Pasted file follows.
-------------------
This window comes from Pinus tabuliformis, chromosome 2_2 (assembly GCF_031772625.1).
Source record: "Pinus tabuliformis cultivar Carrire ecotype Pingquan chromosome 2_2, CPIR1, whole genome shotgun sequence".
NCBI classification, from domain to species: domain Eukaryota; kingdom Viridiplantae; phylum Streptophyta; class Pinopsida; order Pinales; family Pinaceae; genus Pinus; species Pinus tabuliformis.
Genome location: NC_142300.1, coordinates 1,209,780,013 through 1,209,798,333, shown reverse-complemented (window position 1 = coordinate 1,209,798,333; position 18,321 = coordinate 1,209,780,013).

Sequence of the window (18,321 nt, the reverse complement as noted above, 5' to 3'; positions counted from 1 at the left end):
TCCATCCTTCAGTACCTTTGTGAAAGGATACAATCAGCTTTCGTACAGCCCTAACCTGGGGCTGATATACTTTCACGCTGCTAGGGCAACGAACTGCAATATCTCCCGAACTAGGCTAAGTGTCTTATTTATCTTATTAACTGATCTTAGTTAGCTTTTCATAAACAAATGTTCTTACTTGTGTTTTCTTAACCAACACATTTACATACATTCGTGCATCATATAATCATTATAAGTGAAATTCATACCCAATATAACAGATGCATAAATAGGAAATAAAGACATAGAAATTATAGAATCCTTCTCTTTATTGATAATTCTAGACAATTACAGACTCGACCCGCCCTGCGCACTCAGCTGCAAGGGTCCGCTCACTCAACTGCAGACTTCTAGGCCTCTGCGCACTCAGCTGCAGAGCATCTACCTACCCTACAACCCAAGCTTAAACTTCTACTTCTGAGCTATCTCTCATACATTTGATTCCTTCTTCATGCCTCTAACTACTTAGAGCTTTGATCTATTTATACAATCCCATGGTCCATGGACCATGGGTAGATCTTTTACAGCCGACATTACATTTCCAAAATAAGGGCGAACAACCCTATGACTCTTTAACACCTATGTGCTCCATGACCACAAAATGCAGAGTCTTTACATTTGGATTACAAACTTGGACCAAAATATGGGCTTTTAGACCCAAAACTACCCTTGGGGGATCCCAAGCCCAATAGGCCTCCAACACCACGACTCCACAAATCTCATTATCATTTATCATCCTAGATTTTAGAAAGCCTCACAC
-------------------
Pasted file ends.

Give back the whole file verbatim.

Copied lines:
This window comes from Pinus tabuliformis, chromosome 2_2 (assembly GCF_031772625.1).
Source record: "Pinus tabuliformis cultivar Carrire ecotype Pingquan chromosome 2_2, CPIR1, whole genome shotgun sequence".
NCBI classification, from domain to species: domain Eukaryota; kingdom Viridiplantae; phylum Streptophyta; class Pinopsida; order Pinales; family Pinaceae; genus Pinus; species Pinus tabuliformis.
Genome location: NC_142300.1, coordinates 1,209,780,013 through 1,209,798,333, shown reverse-complemented (window position 1 = coordinate 1,209,798,333; position 18,321 = coordinate 1,209,780,013).

Sequence of the window (18,321 nt, the reverse complement as noted above, 5' to 3'; positions counted from 1 at the left end):
TCCATCCTTCAGTACCTTTGTGAAAGGATACAATCAGCTTTCGTACAGCCCTAACCTGGGGCTGATATACTTTCACGCTGCTAGGGCAACGAACTGCAATATCTCCCGAACTAGGCTAAGTGTCTTATTTATCTTATTAACTGATCTTAGTTAGCTTTTCATAAACAAATGTTCTTACTTGTGTTTTCTTAACCAACACATTTACATACATTCGTGCATCATATAATCATTATAAGTGAAATTCATACCCAATATAACAGATGCATAAATAGGAAATAAAGACATAGAAATTATAGAATCCTTCTCTTTATTGATAATTCTAGACAATTACAGACTCGACCCGCCCTGCGCACTCAGCTGCAAGGGTCCGCTCACTCAACTGCAGACTTCTAGGCCTCTGCGCACTCAGCTGCAGAGCATCTACCTACCCTACAACCCAAGCTTAAACTTCTACTTCTGAGCTATCTCTCATACATTTGATTCCTTCTTCATGCCTCTAACTACTTAGAGCTTTGATCTATTTATACAATCCCATGGTCCATGGACCATGGGTAGATCTTTTACAGCCGACATTACATTTCCAAAATAAGGGCGAACAACCCTATGACTCTTTAACACCTATGTGCTCCATGACCACAAAATGCAGAGTCTTTACATTTGGATTACAAACTTGGACCAAAATATGGGCTTTTAGACCCAAAACTACCCTTGGGGGATCCCAAGCCCAATAGGCCTCCAACACCACGACTCCACAAATCTCATTATCATTTATCATCCTAGATTTTAGAAAGCCTCACAC